Nina Easton, journalist and adoptive mother who wrote an opinion piece "A Mother's Day plea to stop equating adoption with abandonment" published in the Washington Post, is trying to alter the perception of adoption in a country whose understanding of adoption is, at best, rudimentary. How can we consider “celebrating” adoption when the entire institution is so biased against the natural mother and her child? We are given only part of the picture of adoption in mainstream media which is usually that of the adoptive parent.
Ms. Easton is not introducing any new ideas in her plea for America to “celebrate” women who relinquish their children. This tactic is already used by crisis pregnancy centers and adoption agencies in business today. Although she claims the secretive actions of adoption are a thing of the past, denying adoptees access to their own information is still secretive. Adoption agency’s still use coercive practices to support their multi-billion dollar bottom lines. An astounding amount of money is still being made by getting women to “heroically” give up their babies.
Ms. Easton lacks the understanding this “celebration” is inherently coercive. The expectant mother is being set up to please someone else by making her “mistake” into someone else’s “gift”. Relinquishment is sold as a chance to redeem herself in the eyes of her parents and society and prove her worth as a human being. This is a common, and successful, tactic being used by most adoption agencies today.
Ms. Easton believes adoption should not be equated with abandonment. Instead, we should convince women relinquishment is an act of “bravery and selflessness” on the part of the mother. How many times has this same line been used to convince soldiers to go to war? The solider imagines himself after the war, safe and alive, receiving accolades for his bravery. He doesn't envision the more likely psychological and physical damage just as the “brave and selfless” woman doesn't comprehend the years of pain ahead of her after she’s relinquished or how those who called her “brave and selfless” will abandon her to convince other women of how they, too, can be “heroes”.
Regardless of all other issues, Ms. Easton’s greatest flaw in reasoning is her belief you can change how an adopted person experiences their own adoption. Many adoptees report feeling they were abandoned, and it took therapy for most to understand how the act of being rejected by their natural mother affected their lives. I've read some will never seek therapy because of their own necessity to appear normal, and some will not seek help due to a reluctance to reveal any issues they may have with their adoption to their adoptive parents. The adopted adult’s over-representation in mental health care and drug and alcohol abuse proves our inadequate understanding of the results of adoption for the adopted individual. So, no matter how much Ms. Easton wishes adoption wasn't about abandonment, for the child, that will never be true.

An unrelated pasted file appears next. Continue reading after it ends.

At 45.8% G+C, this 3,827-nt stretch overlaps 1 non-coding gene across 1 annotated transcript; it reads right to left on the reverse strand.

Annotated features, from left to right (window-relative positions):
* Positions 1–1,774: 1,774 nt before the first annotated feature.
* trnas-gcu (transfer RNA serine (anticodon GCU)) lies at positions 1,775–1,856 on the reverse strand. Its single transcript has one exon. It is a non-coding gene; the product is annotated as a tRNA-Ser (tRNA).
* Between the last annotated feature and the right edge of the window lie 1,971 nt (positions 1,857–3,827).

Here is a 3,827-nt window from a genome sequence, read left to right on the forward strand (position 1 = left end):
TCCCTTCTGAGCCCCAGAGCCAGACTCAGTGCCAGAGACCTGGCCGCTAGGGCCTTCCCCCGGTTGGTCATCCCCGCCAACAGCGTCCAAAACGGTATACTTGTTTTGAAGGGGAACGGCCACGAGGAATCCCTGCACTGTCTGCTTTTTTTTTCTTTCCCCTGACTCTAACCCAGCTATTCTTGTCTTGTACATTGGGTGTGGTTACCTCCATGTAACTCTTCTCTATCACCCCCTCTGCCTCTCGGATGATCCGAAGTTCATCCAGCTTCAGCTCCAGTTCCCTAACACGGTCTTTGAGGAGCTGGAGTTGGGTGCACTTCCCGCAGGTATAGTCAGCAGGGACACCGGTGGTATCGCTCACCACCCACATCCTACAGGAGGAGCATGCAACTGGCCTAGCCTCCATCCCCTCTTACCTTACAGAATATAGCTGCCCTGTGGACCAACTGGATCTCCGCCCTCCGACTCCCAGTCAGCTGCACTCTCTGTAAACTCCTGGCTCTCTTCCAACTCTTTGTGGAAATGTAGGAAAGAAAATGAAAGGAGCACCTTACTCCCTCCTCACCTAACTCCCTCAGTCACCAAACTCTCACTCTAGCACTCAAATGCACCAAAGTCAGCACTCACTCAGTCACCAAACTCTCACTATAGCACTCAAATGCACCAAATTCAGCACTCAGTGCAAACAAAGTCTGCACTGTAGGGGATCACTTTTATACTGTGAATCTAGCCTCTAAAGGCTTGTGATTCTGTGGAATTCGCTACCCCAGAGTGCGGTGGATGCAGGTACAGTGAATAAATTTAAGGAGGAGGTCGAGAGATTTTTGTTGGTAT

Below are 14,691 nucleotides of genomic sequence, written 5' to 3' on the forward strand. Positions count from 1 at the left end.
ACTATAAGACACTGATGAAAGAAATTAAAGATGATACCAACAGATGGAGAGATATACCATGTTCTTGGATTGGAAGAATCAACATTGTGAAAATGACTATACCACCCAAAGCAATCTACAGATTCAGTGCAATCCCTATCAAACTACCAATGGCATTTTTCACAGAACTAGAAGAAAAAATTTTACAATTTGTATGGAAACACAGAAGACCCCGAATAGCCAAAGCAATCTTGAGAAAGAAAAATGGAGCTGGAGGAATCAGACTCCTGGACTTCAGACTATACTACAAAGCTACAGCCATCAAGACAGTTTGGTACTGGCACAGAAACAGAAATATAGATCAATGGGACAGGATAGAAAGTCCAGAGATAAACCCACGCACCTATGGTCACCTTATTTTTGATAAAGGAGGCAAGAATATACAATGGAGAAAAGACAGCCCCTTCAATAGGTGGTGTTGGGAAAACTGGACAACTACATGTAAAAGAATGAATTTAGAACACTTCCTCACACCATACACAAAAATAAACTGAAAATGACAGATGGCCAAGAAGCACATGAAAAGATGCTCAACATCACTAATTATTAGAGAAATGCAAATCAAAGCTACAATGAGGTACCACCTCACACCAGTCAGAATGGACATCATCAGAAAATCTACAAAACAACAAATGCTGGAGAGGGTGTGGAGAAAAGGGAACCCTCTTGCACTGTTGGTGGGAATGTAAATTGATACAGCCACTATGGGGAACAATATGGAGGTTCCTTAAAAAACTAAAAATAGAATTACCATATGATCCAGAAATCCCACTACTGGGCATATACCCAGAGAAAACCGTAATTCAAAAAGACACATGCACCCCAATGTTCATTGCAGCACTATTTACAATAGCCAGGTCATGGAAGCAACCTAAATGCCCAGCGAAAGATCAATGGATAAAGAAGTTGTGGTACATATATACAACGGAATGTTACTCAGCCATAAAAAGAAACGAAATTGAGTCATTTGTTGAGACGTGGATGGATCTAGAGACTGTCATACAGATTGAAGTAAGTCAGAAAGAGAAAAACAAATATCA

Furthermore, Ms. Easton doesn't even touch the discrimination against the same children she is trying to save from abortion. They are the only group of people in America who are selectively denied the right to know their origins. Ms. Easton’s cultural “celebration”, if successful, would sentence millions of adults to never knowing who their natural parents are as, in most states, adoptees are required to beg a judge to give them access to information non-adopted adults can send a check with a self-addressed stamped envelope and receive in a matter of days.
What this country needs to do is stop making adoption about adults, and to stop letting adoption agencies take advantage of women by convincing them theirs will be an act of heroism while withholding the consequences of adoption for their child. Adoption should not be exclusively about the woman who finds herself in an unplanned pregnancy, and it should never be about the infertile couple who “deserve” her baby. Once you are pregnant and decide not to have an abortion, it becomes about the child you are carrying and giving them the best life possible. The best life is, and always will be, with their biological parents in an abuse free home.
Ms. Easton’s motivation in making adoption heroic is centered in the injudicious belief adoption will reduce abortions even though adoption professionals admit this isn't true. If she was truly concerned about the child, she would encourage legislation to stop the practice of discrimination of adopted individuals by allowing unrestricted access to their original birth certificates and support making open adoption agreements enforceable so the adopted child can have the best of both worlds when an adoption is necessary. If she truly wanted to make a positive impact, she would support making adoption a more equitable institution for the adoptee and their natural family.